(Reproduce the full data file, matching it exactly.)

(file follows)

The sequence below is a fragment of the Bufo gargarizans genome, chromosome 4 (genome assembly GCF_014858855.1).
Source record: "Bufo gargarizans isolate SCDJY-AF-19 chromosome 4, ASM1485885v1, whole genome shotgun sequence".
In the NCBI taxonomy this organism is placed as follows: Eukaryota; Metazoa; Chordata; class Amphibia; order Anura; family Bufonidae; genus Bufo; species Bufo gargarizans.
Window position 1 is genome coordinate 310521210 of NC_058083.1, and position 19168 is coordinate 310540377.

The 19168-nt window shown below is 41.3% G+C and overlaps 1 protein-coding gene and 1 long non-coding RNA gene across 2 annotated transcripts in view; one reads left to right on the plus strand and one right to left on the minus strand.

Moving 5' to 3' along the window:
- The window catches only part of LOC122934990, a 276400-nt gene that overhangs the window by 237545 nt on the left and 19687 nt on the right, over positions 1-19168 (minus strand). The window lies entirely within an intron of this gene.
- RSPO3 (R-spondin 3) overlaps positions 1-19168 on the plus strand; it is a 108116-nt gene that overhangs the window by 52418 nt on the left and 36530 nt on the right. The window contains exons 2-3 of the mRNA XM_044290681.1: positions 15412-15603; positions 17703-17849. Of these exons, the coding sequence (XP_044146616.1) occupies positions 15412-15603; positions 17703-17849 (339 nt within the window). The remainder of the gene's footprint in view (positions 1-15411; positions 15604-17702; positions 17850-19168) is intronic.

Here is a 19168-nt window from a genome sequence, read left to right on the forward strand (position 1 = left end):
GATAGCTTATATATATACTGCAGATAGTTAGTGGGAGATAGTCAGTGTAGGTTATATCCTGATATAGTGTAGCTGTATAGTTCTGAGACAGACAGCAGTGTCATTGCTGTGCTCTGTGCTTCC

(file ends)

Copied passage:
The sequence below is a fragment of the Bufo gargarizans genome, chromosome 4 (genome assembly GCF_014858855.1).
Source record: "Bufo gargarizans isolate SCDJY-AF-19 chromosome 4, ASM1485885v1, whole genome shotgun sequence".
In the NCBI taxonomy this organism is placed as follows: Eukaryota; Metazoa; Chordata; class Amphibia; order Anura; family Bufonidae; genus Bufo; species Bufo gargarizans.
Window position 1 is genome coordinate 310521210 of NC_058083.1, and position 19168 is coordinate 310540377.

The 19168-nt window shown below is 41.3% G+C and overlaps 1 protein-coding gene and 1 long non-coding RNA gene across 2 annotated transcripts in view; one reads left to right on the plus strand and one right to left on the minus strand.

Moving 5' to 3' along the window:
- The window catches only part of LOC122934990, a 276400-nt gene that overhangs the window by 237545 nt on the left and 19687 nt on the right, over positions 1-19168 (minus strand). The window lies entirely within an intron of this gene.
- RSPO3 (R-spondin 3) overlaps positions 1-19168 on the plus strand; it is a 108116-nt gene that overhangs the window by 52418 nt on the left and 36530 nt on the right. The window contains exons 2-3 of the mRNA XM_044290681.1: positions 15412-15603; positions 17703-17849. Of these exons, the coding sequence (XP_044146616.1) occupies positions 15412-15603; positions 17703-17849 (339 nt within the window). The remainder of the gene's footprint in view (positions 1-15411; positions 15604-17702; positions 17850-19168) is intronic.

Here is a 19168-nt window from a genome sequence, read left to right on the forward strand (position 1 = left end):
GATAGCTTATATATATACTGCAGATAGTTAGTGGGAGATAGTCAGTGTAGGTTATATCCTGATATAGTGTAGCTGTATAGTTCTGAGACAGACAGCAGTGTCATTGCTGTGCTCTGTGCTTCC